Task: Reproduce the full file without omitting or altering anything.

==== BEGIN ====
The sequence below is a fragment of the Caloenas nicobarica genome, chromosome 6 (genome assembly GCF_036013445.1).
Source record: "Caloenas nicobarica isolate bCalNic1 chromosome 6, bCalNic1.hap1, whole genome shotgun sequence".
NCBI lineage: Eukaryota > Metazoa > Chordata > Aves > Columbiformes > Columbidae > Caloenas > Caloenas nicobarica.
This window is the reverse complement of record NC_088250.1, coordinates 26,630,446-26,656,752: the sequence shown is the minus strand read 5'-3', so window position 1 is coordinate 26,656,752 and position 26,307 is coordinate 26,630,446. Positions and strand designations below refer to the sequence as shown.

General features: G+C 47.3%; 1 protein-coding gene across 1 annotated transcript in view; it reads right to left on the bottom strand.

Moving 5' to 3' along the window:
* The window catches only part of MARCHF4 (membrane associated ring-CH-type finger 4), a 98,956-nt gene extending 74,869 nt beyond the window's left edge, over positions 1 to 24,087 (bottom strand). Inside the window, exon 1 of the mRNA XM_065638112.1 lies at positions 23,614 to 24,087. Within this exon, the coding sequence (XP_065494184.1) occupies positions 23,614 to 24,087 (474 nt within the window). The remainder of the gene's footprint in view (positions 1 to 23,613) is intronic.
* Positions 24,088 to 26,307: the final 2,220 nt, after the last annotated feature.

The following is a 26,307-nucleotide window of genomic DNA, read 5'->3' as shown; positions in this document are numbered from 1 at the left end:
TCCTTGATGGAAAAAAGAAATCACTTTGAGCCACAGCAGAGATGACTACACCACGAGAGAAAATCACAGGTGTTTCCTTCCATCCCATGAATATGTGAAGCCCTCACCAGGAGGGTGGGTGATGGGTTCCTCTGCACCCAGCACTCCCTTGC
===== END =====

The sequence below is a fragment of the Caloenas nicobarica genome, chromosome 6 (genome assembly GCF_036013445.1).
Source record: "Caloenas nicobarica isolate bCalNic1 chromosome 6, bCalNic1.hap1, whole genome shotgun sequence".
NCBI lineage: Eukaryota > Metazoa > Chordata > Aves > Columbiformes > Columbidae > Caloenas > Caloenas nicobarica.
This window is the reverse complement of record NC_088250.1, coordinates 26,630,446-26,656,752: the sequence shown is the minus strand read 5'-3', so window position 1 is coordinate 26,656,752 and position 26,307 is coordinate 26,630,446. Positions and strand designations below refer to the sequence as shown.

General features: G+C 47.3%; 1 protein-coding gene across 1 annotated transcript in view; it reads right to left on the bottom strand.

Moving 5' to 3' along the window:
* The window catches only part of MARCHF4 (membrane associated ring-CH-type finger 4), a 98,956-nt gene extending 74,869 nt beyond the window's left edge, over positions 1 to 24,087 (bottom strand). Inside the window, exon 1 of the mRNA XM_065638112.1 lies at positions 23,614 to 24,087. Within this exon, the coding sequence (XP_065494184.1) occupies positions 23,614 to 24,087 (474 nt within the window). The remainder of the gene's footprint in view (positions 1 to 23,613) is intronic.
* Positions 24,088 to 26,307: the final 2,220 nt, after the last annotated feature.

The following is a 26,307-nucleotide window of genomic DNA, read 5'->3' as shown; positions in this document are numbered from 1 at the left end:
TCCTTGATGGAAAAAAGAAATCACTTTGAGCCACAGCAGAGATGACTACACCACGAGAGAAAATCACAGGTGTTTCCTTCCATCCCATGAATATGTGAAGCCCTCACCAGGAGGGTGGGTGATGGGTTCCTCTGCACCCAGCACTCCCTTGC